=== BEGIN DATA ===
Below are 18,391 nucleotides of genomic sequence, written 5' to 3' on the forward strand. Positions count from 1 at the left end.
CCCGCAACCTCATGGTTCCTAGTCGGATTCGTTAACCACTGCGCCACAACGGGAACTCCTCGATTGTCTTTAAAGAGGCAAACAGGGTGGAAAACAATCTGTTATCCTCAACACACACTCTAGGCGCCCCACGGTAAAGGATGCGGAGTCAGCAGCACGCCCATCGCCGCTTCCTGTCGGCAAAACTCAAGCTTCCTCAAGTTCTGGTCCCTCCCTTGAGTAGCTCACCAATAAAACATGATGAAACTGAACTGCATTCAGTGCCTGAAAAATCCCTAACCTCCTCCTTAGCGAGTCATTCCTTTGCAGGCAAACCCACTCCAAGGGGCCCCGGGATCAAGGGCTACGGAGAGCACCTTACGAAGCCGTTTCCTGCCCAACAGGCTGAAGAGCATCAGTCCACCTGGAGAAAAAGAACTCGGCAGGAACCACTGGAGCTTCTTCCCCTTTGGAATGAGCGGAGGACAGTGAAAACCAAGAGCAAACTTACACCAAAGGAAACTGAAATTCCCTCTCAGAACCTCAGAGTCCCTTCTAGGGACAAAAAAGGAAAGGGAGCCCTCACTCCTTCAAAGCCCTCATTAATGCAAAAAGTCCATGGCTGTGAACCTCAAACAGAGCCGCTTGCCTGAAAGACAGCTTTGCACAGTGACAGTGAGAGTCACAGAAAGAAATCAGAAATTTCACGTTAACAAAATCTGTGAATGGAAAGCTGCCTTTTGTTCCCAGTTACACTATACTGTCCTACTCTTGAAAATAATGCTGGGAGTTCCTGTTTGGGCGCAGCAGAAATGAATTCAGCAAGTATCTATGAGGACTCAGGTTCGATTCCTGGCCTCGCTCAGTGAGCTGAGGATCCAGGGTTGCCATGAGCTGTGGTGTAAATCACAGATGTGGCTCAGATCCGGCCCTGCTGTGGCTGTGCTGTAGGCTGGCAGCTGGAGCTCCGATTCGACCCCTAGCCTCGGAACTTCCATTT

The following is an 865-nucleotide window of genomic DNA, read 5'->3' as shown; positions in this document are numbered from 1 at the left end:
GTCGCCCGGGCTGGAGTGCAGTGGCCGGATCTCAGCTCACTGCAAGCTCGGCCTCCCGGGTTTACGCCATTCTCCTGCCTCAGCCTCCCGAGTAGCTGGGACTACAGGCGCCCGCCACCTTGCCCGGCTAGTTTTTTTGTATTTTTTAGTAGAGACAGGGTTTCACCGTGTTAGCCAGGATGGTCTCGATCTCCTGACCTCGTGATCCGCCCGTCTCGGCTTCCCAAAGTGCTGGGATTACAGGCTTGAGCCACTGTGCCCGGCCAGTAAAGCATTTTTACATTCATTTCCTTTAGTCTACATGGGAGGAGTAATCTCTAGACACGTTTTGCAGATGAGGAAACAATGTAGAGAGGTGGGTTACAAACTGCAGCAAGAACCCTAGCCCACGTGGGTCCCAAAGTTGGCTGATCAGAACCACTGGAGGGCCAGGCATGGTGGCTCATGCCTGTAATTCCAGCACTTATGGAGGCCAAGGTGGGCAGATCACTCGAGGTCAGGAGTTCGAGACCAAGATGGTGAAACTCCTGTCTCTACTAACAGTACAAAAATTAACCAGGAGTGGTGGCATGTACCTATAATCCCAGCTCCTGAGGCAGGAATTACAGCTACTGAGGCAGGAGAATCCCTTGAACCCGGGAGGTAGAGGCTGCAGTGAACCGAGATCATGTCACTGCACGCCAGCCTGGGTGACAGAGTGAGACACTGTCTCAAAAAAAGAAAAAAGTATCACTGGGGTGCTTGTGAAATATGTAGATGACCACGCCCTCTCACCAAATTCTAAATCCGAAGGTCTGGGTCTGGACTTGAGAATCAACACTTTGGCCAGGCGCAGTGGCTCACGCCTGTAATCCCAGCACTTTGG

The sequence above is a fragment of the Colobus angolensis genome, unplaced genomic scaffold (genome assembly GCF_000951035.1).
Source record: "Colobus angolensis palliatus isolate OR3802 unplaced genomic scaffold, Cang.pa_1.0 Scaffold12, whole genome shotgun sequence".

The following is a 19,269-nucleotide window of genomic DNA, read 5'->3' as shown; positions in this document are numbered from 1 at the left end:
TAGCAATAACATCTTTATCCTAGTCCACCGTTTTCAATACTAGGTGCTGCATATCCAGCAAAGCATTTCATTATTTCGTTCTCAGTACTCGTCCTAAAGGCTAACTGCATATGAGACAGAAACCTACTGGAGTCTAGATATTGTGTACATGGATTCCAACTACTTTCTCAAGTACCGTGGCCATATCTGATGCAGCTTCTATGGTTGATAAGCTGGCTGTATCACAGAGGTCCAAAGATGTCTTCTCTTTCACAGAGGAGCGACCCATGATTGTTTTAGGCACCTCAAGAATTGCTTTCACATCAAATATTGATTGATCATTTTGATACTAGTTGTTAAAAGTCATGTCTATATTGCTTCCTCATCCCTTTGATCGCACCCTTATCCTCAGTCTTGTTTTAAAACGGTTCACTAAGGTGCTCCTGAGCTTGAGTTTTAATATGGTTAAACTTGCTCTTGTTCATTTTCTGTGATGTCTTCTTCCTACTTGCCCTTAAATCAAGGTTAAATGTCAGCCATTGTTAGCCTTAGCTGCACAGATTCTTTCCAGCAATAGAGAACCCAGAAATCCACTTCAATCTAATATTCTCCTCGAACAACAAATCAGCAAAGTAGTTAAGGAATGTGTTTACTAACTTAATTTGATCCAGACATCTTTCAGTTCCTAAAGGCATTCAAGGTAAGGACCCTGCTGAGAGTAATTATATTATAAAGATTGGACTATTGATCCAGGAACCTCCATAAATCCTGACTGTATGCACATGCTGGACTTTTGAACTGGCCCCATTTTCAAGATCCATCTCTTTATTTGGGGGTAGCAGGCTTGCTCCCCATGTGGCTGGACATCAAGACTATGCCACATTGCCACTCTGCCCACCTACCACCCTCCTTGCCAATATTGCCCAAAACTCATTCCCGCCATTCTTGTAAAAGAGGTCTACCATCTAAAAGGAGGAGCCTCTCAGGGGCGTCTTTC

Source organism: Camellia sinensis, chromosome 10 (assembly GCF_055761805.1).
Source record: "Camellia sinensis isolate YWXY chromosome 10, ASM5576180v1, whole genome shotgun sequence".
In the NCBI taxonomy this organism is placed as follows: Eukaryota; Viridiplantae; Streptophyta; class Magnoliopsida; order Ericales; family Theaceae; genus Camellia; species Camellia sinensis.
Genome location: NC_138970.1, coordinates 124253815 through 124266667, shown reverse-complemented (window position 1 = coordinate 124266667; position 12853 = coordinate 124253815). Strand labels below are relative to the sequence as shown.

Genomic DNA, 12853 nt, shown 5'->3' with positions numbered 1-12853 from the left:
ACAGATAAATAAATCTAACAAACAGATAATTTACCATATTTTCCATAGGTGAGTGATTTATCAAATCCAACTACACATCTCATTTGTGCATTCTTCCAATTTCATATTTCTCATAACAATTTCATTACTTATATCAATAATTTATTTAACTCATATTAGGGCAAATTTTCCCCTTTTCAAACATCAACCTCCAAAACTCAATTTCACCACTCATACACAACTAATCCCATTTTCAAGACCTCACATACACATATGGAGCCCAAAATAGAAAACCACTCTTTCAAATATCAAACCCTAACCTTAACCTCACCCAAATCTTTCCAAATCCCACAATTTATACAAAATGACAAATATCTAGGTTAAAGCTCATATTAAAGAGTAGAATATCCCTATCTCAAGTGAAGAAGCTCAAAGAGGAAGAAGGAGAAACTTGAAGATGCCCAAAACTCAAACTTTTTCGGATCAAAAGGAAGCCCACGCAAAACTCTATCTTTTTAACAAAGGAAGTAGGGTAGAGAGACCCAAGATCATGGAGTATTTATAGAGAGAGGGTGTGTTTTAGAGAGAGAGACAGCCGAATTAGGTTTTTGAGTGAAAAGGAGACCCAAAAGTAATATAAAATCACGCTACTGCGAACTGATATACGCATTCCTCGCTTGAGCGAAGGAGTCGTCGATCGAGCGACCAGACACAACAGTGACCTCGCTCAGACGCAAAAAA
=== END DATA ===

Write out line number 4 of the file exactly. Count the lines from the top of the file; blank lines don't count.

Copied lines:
GTCGCCCGGGCTGGAGTGCAGTGGCCGGATCTCAGCTCACTGCAAGCTCGGCCTCCCGGGTTTACGCCATTCTCCTGCCTCAGCCTCCCGAGTAGCTGGGACTACAGGCGCCCGCCACCTTGCCCGGCTAGTTTTTTTGTATTTTTTAGTAGAGACAGGGTTTCACCGTGTTAGCCAGGATGGTCTCGATCTCCTGACCTCGTGATCCGCCCGTCTCGGCTTCCCAAAGTGCTGGGATTACAGGCTTGAGCCACTGTGCCCGGCCAGTAAAGCATTTTTACATTCATTTCCTTTAGTCTACATGGGAGGAGTAATCTCTAGACACGTTTTGCAGATGAGGAAACAATGTAGAGAGGTGGGTTACAAACTGCAGCAAGAACCCTAGCCCACGTGGGTCCCAAAGTTGGCTGATCAGAACCACTGGAGGGCCAGGCATGGTGGCTCATGCCTGTAATTCCAGCACTTATGGAGGCCAAGGTGGGCAGATCACTCGAGGTCAGGAGTTCGAGACCAAGATGGTGAAACTCCTGTCTCTACTAACAGTACAAAAATTAACCAGGAGTGGTGGCATGTACCTATAATCCCAGCTCCTGAGGCAGGAATTACAGCTACTGAGGCAGGAGAATCCCTTGAACCCGGGAGGTAGAGGCTGCAGTGAACCGAGATCATGTCACTGCACGCCAGCCTGGGTGACAGAGTGAGACACTGTCTCAAAAAAAGAAAAAAGTATCACTGGGGTGCTTGTGAAATATGTAGATGACCACGCCCTCTCACCAAATTCTAAATCCGAAGGTCTGGGTCTGGACTTGAGAATCAACACTTTGGCCAGGCGCAGTGGCTCACGCCTGTAATCCCAGCACTTTGG